- The Washington Times - Monday, March 7, 2016

Super PACs have poured money into TV, radio and direct mail ads attacking Donald Trump, and early indications are that it has at least dented the front-runner, but GOP strategists close to the effort conceded that the anti-Trump campaign doesn’t have an endgame.

Rather than boost one of Mr. Trump’s rivals, the effort has focused on peeling off Trump supporters in states such as Michigan, Illinois and Florida in order to block him from collecting the 1,237 delegates needed to capture the nomination, likely forcing a contested convention.

However, a contested convention would not guarantee or even make it probable that Mr. Trump does not become the Republican presidential nominee.

“From our perspective, it is not ours to lay out a strategy for a convention,” said Club for Growth spokesman Doug Sachtleben, whose organization announced Monday a new $2 million ad buy in Illinois for anti-Trump TV spots. “Our place is still to make the case against Trump and let the race work out.”

Club for Growth, which advocates low taxes and conservative economic policies, is running two ads that previously ran in Iowa before Mr. Trump lost that state’s caucuses to rival Sen. Ted Cruz. One of the ads also ran previously in Oklahoma, where Mr. Trump also lost to Mr. Cruz.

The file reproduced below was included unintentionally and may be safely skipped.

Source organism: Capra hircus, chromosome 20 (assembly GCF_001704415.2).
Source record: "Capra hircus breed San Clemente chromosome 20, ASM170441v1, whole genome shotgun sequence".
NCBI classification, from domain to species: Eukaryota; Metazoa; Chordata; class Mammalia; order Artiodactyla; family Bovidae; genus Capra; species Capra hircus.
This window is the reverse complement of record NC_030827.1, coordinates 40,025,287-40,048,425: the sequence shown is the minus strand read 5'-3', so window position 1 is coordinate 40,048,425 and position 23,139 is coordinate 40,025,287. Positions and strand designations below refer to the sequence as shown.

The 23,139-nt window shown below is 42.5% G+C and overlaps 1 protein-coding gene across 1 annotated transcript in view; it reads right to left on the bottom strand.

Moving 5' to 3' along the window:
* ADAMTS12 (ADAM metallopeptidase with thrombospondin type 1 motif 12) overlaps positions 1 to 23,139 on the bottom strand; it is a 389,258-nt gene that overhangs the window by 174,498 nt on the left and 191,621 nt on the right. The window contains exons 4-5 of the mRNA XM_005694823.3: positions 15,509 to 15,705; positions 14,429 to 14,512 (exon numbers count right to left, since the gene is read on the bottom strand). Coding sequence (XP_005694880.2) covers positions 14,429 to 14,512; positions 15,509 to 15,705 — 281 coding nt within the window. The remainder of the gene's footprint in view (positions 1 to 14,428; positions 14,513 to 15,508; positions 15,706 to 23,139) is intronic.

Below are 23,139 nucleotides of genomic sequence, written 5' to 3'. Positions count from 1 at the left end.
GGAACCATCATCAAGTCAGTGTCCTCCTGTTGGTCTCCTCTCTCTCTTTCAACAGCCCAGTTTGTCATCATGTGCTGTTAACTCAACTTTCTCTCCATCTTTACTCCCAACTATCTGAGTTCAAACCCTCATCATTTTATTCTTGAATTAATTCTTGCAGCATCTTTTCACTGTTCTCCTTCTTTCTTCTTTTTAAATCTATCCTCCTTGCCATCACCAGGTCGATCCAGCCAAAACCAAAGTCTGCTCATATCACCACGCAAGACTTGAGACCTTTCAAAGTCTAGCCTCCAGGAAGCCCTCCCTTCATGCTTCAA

Mr. Sachtleben said that the group was not backing the Texas senator, although they would be satisfied if either Mr. Cruz or Sen. Marco Rubio of Florida.

“Cruz and Rubio are the gold standard in terms of the economic issues we focus on,” he said.

As the anti-Trump campaign has ramped up, including a blistering denunciation from 2012 Republican presidential nominee Mitt Romney, the Trump campaign has lost some momentum.

He finished second in two out of four contests Saturday, losing to Mr. Cruz in Kansas and Maine, while winning Kentucky and Louisiana with Mr. Cruz close on his heels.

Heading into the Michigan primary Tuesday, Mr. Trump leads the delegate race with 384, followed by Mr. Cruz at 300, Mr. Rubio at 151 and Ohio Gov. John Kasich at 37.

“One of the things no one is figuring out is that when you are doing this kind of operation, you are acting as a wedge between that [Trump] campaign and the voters. It is still up to the other candidates to attract those votes,” said a strategist working with an anti-Trump super PAC.

“We’re firming up the ceiling of where Trump can move to,” he said. “I’m happy with it. I do think it is working, with a lot of help from Trump.”

Still, he said the endgame was up in the air.

Another strategist close to the effort agreed that the effort was producing results, such as Mr. Trump’s third-place finish in the Conservative Political Action Conference behind Mr. Cruz and Mr. Rubio.

“The way we are heading right now is a contested convention,” said the longtime Republican operative, who asked not to be identified talking about super PAC strategy. “But if he goes in there with the most delegates, it’s going to be really tough to take the nomination away from him.”

If GOP leaders appear to be overturning the will of the voters, he said, it would risk shattering the party. “I think if it gets to that point, we are dealing in uncharted territory,” he said.

Mr. Cruz, who has made the case that other candidates should drop out so that he can take on Mr. Trump one on one, agreed that a brokered convention would be dangerous.